Shall have to fix up with you a date for me to come down just before Christmas. I am afraid it will not be a Friday this time, but probably a Saturday. At first thoughts, Saturday December 15th might be the best from my point of view, but will confirm. How does that date suit you?
Bill Raine can hardly be called a novice now that he has won the prize for two years running. He has obviously found the right stuff to feed his plants on. Why not try some for your tomatoes and beans?
Note the news regarding your neighbours and their activities. Your set seems to be giving you an awful lot of minor troubles. Does Bell still do any servicing, or does he send one of the men round? I believe a chap by the name of Fortune came once.
Good news of the 6% rise. We may even get it ourselves although my immediate chief, Cook, said he would believe it when he saw it. It appears they were most reluctant to give us the last one.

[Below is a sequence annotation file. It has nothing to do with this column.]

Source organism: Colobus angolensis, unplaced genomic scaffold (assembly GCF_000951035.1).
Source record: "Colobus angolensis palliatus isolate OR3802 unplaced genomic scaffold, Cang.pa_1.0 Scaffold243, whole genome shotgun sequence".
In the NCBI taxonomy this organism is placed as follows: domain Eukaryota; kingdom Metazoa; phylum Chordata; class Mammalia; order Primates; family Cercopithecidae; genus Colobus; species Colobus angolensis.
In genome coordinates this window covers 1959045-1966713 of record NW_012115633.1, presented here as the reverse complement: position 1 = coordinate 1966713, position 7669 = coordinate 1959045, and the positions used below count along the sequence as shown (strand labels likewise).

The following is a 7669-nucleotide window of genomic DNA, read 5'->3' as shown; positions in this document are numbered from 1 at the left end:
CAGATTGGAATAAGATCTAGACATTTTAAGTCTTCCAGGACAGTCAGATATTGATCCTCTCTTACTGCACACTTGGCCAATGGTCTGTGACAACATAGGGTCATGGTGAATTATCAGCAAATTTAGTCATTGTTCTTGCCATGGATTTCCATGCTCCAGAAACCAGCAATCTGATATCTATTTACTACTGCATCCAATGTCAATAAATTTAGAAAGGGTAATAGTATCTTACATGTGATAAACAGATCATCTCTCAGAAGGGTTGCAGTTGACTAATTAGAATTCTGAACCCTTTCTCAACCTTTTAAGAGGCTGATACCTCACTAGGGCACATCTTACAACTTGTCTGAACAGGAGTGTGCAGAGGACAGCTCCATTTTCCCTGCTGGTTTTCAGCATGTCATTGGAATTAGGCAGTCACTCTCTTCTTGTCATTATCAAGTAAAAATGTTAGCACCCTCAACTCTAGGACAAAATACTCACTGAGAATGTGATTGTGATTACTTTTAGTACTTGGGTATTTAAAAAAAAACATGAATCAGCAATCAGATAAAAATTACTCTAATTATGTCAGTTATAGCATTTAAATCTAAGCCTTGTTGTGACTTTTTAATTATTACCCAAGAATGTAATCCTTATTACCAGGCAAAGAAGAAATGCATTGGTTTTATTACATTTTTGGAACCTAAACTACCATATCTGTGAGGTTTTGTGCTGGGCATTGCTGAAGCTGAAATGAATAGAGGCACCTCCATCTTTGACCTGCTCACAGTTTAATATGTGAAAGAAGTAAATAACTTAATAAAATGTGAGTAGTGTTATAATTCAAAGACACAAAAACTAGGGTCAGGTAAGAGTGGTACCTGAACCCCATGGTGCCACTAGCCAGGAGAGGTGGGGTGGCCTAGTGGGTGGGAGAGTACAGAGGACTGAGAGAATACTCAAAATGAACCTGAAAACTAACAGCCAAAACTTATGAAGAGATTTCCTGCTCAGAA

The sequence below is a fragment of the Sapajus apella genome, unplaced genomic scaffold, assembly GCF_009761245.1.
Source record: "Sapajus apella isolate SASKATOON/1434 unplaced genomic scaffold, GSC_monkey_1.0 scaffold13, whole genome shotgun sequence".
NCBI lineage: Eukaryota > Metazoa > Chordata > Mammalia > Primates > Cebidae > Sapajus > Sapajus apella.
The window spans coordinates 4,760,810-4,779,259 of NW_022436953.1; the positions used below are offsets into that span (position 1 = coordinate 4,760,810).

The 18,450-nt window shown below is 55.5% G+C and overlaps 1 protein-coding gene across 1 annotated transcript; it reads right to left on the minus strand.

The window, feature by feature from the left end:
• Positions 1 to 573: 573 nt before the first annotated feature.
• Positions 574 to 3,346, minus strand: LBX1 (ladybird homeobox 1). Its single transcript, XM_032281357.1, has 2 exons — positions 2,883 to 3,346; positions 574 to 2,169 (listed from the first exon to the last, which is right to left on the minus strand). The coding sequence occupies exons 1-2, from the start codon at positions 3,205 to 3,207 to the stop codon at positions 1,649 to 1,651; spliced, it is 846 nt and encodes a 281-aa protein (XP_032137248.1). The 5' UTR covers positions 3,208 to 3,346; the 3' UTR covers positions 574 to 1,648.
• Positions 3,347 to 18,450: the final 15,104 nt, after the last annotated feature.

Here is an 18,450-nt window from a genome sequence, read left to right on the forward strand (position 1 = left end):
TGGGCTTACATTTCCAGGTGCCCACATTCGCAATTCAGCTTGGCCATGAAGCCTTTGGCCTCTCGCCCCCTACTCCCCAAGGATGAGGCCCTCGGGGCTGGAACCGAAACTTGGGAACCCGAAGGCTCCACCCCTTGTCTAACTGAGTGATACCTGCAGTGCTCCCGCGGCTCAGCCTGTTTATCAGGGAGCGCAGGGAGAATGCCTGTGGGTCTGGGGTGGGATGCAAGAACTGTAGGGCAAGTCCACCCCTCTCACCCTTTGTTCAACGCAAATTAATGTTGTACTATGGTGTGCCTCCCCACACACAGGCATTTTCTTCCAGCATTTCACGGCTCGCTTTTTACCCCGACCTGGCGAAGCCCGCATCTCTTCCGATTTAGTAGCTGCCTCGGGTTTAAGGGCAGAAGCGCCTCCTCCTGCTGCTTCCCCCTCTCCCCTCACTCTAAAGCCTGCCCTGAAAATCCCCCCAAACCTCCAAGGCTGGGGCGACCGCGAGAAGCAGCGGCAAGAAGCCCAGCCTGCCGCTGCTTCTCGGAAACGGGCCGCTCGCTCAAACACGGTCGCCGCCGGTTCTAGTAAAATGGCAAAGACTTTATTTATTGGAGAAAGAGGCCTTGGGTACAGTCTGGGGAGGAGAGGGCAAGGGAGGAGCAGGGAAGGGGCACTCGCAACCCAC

Hi-jinks on the 9:05 a.m. Paddington in the week then. You never know these days where you are going to be coshed and in what walk of life. I do not expect the guard thought that was how his day would end. It seems the thieves are getting bolder than ever. A raid of that nature would have been unthinkable twenty or thirty years ago. The thieves were obviously well informed and equipped with working timetables (hinted at in the Press) but as so often happens the unexpected put paid to their chances.**
So Dad has had his ice cream then. I have seen Walls factory in Acton. In fact there are two some distance apart. One deals with the meat side, bacon, sausages etc., and the other the ice cream. They are both at North Acton, and only a stone’s throw from Old Oak Common Yard.